1. Why do you farm?

This question is asking you to consider why you are involved with food/fibre/farming, how you came into this career and what motivates you to farm. Have a think about your own personal journey, and what the major motivating factors are that have inspired you to become involved in farming. This could be anything – it might be related to your childhood, your own personal beliefs and values, family reasons or perhaps even a major life turning point (or two!). It might be connected with the story of your farm, and the role that you and other women (including relatives, employees and Indigenous women) played in shaping it. Or it might be related to your connection to the land and environment, or to your local district. We are asking you to reflect on what led you on your pathway to be doing what you do now, what inspired you and what motivates you to keep going? Please feel welcome to bring up some key memories/anecdotes or stories that might help illustrate why you farm.

2. Describe the connections with your land, local community and the wider world?

This question is asking you to reflect on the connections that you have forged throughout your career as a farmer. How important has networking been to you and how connected are you with your own industry, your local community and/or the wider community? Please have a think about your most important connections and how these communications have been fostered (e.g. personal meet-ups, grassroots activities, online forums, Facebook groups or women’s networks such as CWA or Rural Women’s Network)? Also consider the kinds of connections that you have fostered, whether they be connections between rural/urban, farmer/consumer, agriculture/science or intergenerational connections. Finally, in what ways in which you are connected with the wider world beyond the farm – for example, how are you connected with consumers in the city, food producers in other industry groups, or overseas connections?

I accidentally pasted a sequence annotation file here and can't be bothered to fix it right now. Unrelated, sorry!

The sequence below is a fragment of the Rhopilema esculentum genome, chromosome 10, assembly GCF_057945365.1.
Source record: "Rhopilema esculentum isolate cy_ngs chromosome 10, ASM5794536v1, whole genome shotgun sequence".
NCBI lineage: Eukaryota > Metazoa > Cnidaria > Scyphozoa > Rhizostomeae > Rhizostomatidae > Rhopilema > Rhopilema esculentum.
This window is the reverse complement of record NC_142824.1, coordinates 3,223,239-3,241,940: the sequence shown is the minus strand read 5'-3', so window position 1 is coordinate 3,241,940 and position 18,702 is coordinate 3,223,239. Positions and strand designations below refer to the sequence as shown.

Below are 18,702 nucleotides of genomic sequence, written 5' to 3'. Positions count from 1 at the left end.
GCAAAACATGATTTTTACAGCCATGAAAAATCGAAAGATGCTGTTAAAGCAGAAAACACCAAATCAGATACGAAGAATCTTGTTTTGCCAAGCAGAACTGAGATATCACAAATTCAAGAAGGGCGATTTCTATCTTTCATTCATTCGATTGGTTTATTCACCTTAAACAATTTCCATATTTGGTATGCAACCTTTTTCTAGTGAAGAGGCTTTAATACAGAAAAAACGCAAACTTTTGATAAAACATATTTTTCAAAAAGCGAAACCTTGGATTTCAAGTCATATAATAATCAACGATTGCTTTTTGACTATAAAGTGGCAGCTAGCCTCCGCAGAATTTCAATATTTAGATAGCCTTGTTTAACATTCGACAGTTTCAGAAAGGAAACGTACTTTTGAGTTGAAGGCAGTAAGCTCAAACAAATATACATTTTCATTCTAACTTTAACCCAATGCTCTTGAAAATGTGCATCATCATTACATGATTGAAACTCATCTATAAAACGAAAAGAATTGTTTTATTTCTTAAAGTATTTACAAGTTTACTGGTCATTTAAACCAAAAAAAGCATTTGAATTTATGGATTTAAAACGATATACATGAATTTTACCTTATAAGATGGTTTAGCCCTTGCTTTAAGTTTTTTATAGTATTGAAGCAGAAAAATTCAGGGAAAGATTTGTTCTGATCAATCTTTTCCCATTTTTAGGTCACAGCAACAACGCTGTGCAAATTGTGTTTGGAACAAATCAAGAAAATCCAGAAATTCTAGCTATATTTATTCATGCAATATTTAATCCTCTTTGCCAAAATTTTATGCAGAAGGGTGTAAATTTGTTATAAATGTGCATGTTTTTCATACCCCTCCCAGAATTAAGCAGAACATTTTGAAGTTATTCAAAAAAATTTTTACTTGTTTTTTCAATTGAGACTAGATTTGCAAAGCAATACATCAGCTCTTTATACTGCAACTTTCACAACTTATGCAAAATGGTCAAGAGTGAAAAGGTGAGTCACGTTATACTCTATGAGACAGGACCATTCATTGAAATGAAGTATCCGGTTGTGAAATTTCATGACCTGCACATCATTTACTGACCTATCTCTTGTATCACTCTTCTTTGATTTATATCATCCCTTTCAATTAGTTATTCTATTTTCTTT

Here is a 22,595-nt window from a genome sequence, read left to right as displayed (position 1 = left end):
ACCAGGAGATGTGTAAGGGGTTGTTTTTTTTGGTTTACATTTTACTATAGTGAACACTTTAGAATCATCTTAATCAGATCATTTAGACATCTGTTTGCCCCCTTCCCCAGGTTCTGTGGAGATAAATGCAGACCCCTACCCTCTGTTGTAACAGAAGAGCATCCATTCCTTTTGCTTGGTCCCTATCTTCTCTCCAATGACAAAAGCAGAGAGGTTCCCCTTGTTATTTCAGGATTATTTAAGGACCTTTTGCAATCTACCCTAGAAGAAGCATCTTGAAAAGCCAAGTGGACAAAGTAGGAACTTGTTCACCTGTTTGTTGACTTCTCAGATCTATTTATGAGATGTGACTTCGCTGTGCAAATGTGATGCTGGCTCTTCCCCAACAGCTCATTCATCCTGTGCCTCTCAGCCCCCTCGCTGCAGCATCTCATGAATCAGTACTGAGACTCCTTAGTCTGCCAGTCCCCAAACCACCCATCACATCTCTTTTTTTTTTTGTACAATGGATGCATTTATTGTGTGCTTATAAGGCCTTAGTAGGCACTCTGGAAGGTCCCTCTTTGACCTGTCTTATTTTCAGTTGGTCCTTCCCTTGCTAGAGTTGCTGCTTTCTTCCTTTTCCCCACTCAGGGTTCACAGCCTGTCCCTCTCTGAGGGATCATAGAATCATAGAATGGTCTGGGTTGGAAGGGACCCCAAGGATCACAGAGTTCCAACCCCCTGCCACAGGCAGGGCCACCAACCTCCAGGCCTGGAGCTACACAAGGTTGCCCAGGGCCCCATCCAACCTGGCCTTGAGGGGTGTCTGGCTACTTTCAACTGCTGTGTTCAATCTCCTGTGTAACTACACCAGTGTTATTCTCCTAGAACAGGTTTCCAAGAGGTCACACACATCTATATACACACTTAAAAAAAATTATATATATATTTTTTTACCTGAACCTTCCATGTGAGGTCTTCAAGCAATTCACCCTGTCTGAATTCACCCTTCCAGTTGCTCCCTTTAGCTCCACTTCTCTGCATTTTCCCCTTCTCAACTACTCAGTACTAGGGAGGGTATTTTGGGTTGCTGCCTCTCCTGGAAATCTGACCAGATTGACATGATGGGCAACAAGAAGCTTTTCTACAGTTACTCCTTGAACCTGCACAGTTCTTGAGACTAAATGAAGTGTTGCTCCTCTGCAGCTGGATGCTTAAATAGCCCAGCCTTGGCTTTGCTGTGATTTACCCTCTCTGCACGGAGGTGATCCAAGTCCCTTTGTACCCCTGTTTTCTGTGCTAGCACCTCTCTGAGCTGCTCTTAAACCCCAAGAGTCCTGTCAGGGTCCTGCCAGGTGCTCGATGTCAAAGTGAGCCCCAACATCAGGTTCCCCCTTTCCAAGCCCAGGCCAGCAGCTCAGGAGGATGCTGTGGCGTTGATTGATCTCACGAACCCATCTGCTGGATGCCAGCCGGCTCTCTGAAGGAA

3. What is the most important challenge (or cluster of challenges) facing you and your farm today, and what actions are you taking to tackle these challenges?

This question is asking you to consider the most important issues or concerns that you have relating to your own farming experience, your industry or farming more generally. Think about the major challenges and issues that come to mind, and tell us what most worries or concerns you. When did this issue first become important to you, and why? Perhaps an earlier life event made you aware of the issue, or perhaps it has only just become important to you? We are interested in hearing your views on how this issue might be addressed, and whether you are personally doing anything to tackle it. The sorts of things that might arise include (but are not limited to): climate change, rural decline, gender, politics, education, sustainability, salinity, food shortages, consumer awareness, farming laws and practices, farm succession planning, globalisation. We are also keen to hear how you think this issue might play out into the future, and what you think might happen with this issue in the coming decades.

4. What has been a highlight (or highlights) of your own personal role and experience in farming/agriculture?

This question is asking you to reflect on your personal journey in farming and what comes to mind as being a highlight. Have a think about your own contributions and experiences on the farm and what stands out to you as being a major achievement, learning experience, celebration or turning point. This might be related to the development of new skills, leadership experience, on-farm or off-farm developments that impacted significantly on your farm, or a personal milestone related to your farming endeavours. We are asking you to tell us about what you have celebrated or felt most proud of when reflecting on your experience. What did it tell you about the farm and yourself*? (*Needs workshopping)????